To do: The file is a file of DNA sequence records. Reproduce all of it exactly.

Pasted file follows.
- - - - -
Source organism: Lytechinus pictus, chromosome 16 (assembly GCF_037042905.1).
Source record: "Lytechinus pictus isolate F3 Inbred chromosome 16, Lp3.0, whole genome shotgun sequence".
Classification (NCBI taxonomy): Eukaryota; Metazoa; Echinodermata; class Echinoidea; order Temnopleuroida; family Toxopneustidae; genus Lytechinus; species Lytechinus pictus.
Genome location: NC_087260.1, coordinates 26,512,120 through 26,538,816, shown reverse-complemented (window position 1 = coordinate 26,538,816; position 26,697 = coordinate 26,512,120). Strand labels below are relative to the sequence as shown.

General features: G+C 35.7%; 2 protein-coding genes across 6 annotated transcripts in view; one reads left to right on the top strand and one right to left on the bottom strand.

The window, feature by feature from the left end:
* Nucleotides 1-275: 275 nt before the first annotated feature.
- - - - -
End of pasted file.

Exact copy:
Source organism: Lytechinus pictus, chromosome 16 (assembly GCF_037042905.1).
Source record: "Lytechinus pictus isolate F3 Inbred chromosome 16, Lp3.0, whole genome shotgun sequence".
Classification (NCBI taxonomy): Eukaryota; Metazoa; Echinodermata; class Echinoidea; order Temnopleuroida; family Toxopneustidae; genus Lytechinus; species Lytechinus pictus.
Genome location: NC_087260.1, coordinates 26,512,120 through 26,538,816, shown reverse-complemented (window position 1 = coordinate 26,538,816; position 26,697 = coordinate 26,512,120). Strand labels below are relative to the sequence as shown.

General features: G+C 35.7%; 2 protein-coding genes across 6 annotated transcripts in view; one reads left to right on the top strand and one right to left on the bottom strand.

The window, feature by feature from the left end:
* Nucleotides 1-275: 275 nt before the first annotated feature.